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Panasonic Lumix DMC-S3 review
|DATE REVIEWED: 28th Apr 2011||Add Camera To Comparison Chart|
|Camera Type||Compact||Shutter Speeds||8 - 1/1600 sec|
|RRP||£130||ISO Range||100 - 6400|
|Megapixels||14||Focal Length||28 - 112mm|
|Weight||117g||Aperture||f3.1 - 6.5|
|Dimensions||99 x 29 x 21mm (WxHxD)||Focus Distance||5cm - inf|
|LCD Size||2.7 inches||Zoom (Opt)||4x|
|Zoom (Dig)||4x||Storage||SD / SDHC|
|Max Resolution||4320 x 3240||Battery Type||Li-Ion|
The Panasonic DMC-S3 is just one of the many budget compact cameras on the market today. Supporting an impressive 14-megapixel sensor, HD movie mode and a 4x optical zoom, at first glance this compact certainly looks like excellent value for money at £130.
The funky bubble design of the S3 comes in a range of colours, including bright red, deep purple, or a more understated black or silver. The aesthetics of the S3 will appeal to the younger generation, the model is petite and will fit comfortably into a pocket or handbag. There may be some issues with the longevity of the camera as the build quality is a bit tacky, but for £130 this is to be expected.
The layout of the S3 is simple to use and the on/off switch and shutter release can be sourced on the top panel. One problem with these buttons is that they are flush to the body, and they would have been easier to operate if they were slightly raised. On the back panel there’s one main dial and a couple of mode/playback controls. When the menu systems are selected there’s a limited number of settings you can alter; however, this is beneficial as often compact cameras are far too complicated for their own good. There is the option to select a scene mode manually, although we doubt many will bother with this as the DMC-S3 works best as a point-and-shoot camera.
For those wanting to use the S3 on the simplest setting, Panasonic has included its Intelligent Auto function. When tested in a variety of scenarios the camera was quick to respond and changed efficiently between modes. This setting is great for beginners or for those who have no interest in controlling any aspect of their shooting.
The optics of the S3 boast a 28mm wide-angle lens that extends four times on itself to a 112mm equivalent. The zoom control, which can be found on the top of the back panel, is slow to use and the shutter release is also a little unresponsive. However, on the plus side the processing engine recorded images to the memory card at a decent speed and the playback system displayed images quickly.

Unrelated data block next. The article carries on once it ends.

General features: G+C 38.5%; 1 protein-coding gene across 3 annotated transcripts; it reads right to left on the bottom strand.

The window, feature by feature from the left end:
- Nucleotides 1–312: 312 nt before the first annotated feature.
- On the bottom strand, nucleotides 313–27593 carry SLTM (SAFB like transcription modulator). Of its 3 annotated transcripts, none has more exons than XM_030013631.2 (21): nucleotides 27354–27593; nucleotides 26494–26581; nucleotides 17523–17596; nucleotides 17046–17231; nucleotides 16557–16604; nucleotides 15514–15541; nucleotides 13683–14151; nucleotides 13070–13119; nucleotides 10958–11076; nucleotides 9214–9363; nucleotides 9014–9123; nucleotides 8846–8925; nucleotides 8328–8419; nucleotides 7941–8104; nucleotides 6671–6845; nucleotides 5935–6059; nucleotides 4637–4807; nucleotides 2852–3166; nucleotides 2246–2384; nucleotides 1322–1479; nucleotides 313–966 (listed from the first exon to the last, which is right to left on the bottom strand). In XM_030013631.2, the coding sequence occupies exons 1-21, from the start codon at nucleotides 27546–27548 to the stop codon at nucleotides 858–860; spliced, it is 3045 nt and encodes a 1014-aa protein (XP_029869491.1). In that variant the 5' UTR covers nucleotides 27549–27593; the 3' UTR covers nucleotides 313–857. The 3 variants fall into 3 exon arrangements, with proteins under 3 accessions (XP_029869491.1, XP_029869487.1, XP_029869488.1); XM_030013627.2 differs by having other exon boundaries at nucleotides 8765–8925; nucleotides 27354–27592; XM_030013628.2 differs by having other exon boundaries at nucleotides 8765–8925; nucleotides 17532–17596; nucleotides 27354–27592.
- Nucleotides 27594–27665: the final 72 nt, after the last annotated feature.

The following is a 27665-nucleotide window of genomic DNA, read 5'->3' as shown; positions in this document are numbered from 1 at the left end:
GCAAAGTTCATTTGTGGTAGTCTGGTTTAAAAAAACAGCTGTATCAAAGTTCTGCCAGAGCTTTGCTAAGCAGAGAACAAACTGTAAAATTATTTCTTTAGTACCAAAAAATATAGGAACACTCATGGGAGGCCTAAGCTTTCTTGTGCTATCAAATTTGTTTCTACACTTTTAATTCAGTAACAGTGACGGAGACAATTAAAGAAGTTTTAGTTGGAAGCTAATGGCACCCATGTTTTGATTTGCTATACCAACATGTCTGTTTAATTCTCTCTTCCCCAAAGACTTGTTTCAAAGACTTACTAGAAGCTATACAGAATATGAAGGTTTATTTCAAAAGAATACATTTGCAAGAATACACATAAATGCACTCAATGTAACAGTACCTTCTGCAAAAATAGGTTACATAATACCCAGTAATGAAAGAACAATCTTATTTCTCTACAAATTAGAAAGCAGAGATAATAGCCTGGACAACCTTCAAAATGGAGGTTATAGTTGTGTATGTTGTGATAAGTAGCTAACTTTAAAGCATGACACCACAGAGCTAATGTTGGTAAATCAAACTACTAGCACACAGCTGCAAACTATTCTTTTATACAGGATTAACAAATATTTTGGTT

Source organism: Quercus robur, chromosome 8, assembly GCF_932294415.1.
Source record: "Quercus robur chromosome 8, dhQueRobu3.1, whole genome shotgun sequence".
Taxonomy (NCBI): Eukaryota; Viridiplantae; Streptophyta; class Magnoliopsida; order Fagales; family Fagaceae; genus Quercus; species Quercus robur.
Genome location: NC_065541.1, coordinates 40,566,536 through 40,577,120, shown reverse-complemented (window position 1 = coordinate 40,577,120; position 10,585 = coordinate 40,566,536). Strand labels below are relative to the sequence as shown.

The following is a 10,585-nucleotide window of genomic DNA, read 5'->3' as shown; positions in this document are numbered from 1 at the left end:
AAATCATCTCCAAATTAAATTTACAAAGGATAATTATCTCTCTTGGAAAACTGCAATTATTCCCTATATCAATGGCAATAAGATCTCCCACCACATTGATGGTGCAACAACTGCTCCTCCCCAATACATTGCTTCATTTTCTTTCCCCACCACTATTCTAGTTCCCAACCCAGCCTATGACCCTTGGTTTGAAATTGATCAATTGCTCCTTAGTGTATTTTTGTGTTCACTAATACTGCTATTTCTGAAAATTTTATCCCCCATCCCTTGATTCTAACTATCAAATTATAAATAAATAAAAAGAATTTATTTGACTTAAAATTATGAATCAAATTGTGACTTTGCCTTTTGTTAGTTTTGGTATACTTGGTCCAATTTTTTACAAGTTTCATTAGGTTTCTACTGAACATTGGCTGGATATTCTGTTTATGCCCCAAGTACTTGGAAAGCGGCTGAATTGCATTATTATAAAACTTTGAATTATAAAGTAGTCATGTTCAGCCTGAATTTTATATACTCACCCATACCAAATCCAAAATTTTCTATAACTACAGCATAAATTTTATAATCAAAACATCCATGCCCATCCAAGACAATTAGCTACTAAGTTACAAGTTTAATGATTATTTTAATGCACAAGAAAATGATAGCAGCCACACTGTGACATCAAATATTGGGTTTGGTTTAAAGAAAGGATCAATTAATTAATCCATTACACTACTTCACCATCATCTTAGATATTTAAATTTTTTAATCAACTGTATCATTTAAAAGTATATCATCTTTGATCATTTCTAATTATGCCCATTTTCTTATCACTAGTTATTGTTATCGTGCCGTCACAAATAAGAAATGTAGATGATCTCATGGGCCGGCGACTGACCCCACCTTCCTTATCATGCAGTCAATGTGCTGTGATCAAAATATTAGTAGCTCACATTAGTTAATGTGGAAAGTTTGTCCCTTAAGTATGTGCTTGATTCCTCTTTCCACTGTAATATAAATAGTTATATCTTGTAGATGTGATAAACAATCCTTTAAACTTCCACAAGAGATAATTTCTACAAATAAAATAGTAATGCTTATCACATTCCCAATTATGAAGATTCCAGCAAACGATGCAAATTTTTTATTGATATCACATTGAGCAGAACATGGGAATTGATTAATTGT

Despite having a very reasonable price tag, which is a massive bonus, it appears that the S3’s image quality has been compromised. The 14-megapixel sensor in a camera this size is completely unnecessary as the optics cannot deliver anything decent. Having a sensor this size means bigger files to store, so the cheaper Panasonic S1 that features a 12-megapixel sensor could be more appealing.
In low light there is a lot of noticeable noise in the results, and the camera struggles to lock onto a focal point. The S3 also has problems when there are vast differences between the highlights and shadows – in most of our landscapes the highlights had lost all information in the pixels if there was a significant difference in the dynamic range. However, this shouldn’t be seen as too major an issue as most budget compacts perform to this standard, and on the plus side the colour balance is good. There’s an even balance across the spectrum and the saturation in daylight conditions is spot on.
There have been a lot of new budget cameras arriving in the past few months, leaving a vast selection for the consumer to choose from. But the S3 is an average camera, and there is nothing in particular that makes it stand out from the crowd.
The budget price of the Panasonic DMC-S3 is easily its best feature; however, image quality has been compromised and in low light the noise is a big problem
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|The budget price of the Panasonic DMC-S3 is easily its best feature; however, image quality has been compromised and in low light the noise is a big problem|
Claire started studying photography over six years ago where she was intrigued by the act of image making. Claire has a great passion for traditional photographic methods however she’s found the change to the digital medium to be a fascinating advancement.
|Total Camera Reviews||142|
|Average Camera Rating||2.3|
|Claire's Last 5 Reviews|
|Canon EOS 600D||4 / 5|
|Canon Powershot A3200 IS||4 / 5|
|Panasonic Lumix DMC-S3||3 / 5|
|Ricoh CX5||4 / 5|
|Nikon COOLPIX L23||2 / 5|
|Click here to view Claire's profile »|